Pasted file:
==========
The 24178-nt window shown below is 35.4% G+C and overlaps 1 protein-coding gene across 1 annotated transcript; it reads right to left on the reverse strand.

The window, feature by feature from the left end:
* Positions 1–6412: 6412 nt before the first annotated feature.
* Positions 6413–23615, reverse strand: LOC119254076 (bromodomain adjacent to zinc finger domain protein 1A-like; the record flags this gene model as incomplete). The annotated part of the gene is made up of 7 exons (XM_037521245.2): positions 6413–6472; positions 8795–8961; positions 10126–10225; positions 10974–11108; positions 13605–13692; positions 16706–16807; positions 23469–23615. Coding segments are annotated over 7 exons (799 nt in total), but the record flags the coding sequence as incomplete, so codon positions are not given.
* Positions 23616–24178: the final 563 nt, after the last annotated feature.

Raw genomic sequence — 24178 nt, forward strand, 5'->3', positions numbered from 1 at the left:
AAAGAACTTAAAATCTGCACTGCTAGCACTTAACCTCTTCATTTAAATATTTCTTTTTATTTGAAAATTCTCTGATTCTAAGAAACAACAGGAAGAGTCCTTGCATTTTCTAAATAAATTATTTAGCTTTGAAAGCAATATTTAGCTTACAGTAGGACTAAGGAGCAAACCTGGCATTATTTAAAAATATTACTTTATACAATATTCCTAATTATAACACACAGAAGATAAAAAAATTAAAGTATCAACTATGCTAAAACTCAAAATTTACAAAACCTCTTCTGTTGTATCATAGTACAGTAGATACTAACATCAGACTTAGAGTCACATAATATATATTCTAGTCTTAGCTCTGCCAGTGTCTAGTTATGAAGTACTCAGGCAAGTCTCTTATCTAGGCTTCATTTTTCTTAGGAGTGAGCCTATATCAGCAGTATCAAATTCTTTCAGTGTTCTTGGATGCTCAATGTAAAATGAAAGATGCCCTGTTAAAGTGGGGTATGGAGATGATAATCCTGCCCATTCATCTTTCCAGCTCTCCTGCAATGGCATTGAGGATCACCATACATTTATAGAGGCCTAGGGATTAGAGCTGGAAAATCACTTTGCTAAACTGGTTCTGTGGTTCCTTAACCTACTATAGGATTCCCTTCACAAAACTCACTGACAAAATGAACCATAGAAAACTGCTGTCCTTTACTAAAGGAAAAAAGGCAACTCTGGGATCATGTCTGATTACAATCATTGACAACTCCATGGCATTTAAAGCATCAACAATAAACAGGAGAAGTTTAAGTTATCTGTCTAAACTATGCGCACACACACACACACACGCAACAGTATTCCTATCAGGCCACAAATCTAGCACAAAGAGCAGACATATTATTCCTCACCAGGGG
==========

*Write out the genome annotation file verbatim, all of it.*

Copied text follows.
The 24178-nt window shown below is 35.4% G+C and overlaps 1 protein-coding gene across 1 annotated transcript; it reads right to left on the reverse strand.

The window, feature by feature from the left end:
* Positions 1–6412: 6412 nt before the first annotated feature.
* Positions 6413–23615, reverse strand: LOC119254076 (bromodomain adjacent to zinc finger domain protein 1A-like; the record flags this gene model as incomplete). The annotated part of the gene is made up of 7 exons (XM_037521245.2): positions 6413–6472; positions 8795–8961; positions 10126–10225; positions 10974–11108; positions 13605–13692; positions 16706–16807; positions 23469–23615. Coding segments are annotated over 7 exons (799 nt in total), but the record flags the coding sequence as incomplete, so codon positions are not given.
* Positions 23616–24178: the final 563 nt, after the last annotated feature.

Raw genomic sequence — 24178 nt, forward strand, 5'->3', positions numbered from 1 at the left:
AAAGAACTTAAAATCTGCACTGCTAGCACTTAACCTCTTCATTTAAATATTTCTTTTTATTTGAAAATTCTCTGATTCTAAGAAACAACAGGAAGAGTCCTTGCATTTTCTAAATAAATTATTTAGCTTTGAAAGCAATATTTAGCTTACAGTAGGACTAAGGAGCAAACCTGGCATTATTTAAAAATATTACTTTATACAATATTCCTAATTATAACACACAGAAGATAAAAAAATTAAAGTATCAACTATGCTAAAACTCAAAATTTACAAAACCTCTTCTGTTGTATCATAGTACAGTAGATACTAACATCAGACTTAGAGTCACATAATATATATTCTAGTCTTAGCTCTGCCAGTGTCTAGTTATGAAGTACTCAGGCAAGTCTCTTATCTAGGCTTCATTTTTCTTAGGAGTGAGCCTATATCAGCAGTATCAAATTCTTTCAGTGTTCTTGGATGCTCAATGTAAAATGAAAGATGCCCTGTTAAAGTGGGGTATGGAGATGATAATCCTGCCCATTCATCTTTCCAGCTCTCCTGCAATGGCATTGAGGATCACCATACATTTATAGAGGCCTAGGGATTAGAGCTGGAAAATCACTTTGCTAAACTGGTTCTGTGGTTCCTTAACCTACTATAGGATTCCCTTCACAAAACTCACTGACAAAATGAACCATAGAAAACTGCTGTCCTTTACTAAAGGAAAAAAGGCAACTCTGGGATCATGTCTGATTACAATCATTGACAACTCCATGGCATTTAAAGCATCAACAATAAACAGGAGAAGTTTAAGTTATCTGTCTAAACTATGCGCACACACACACACACACGCAACAGTATTCCTATCAGGCCACAAATCTAGCACAAAGAGCAGACATATTATTCCTCACCAGGGG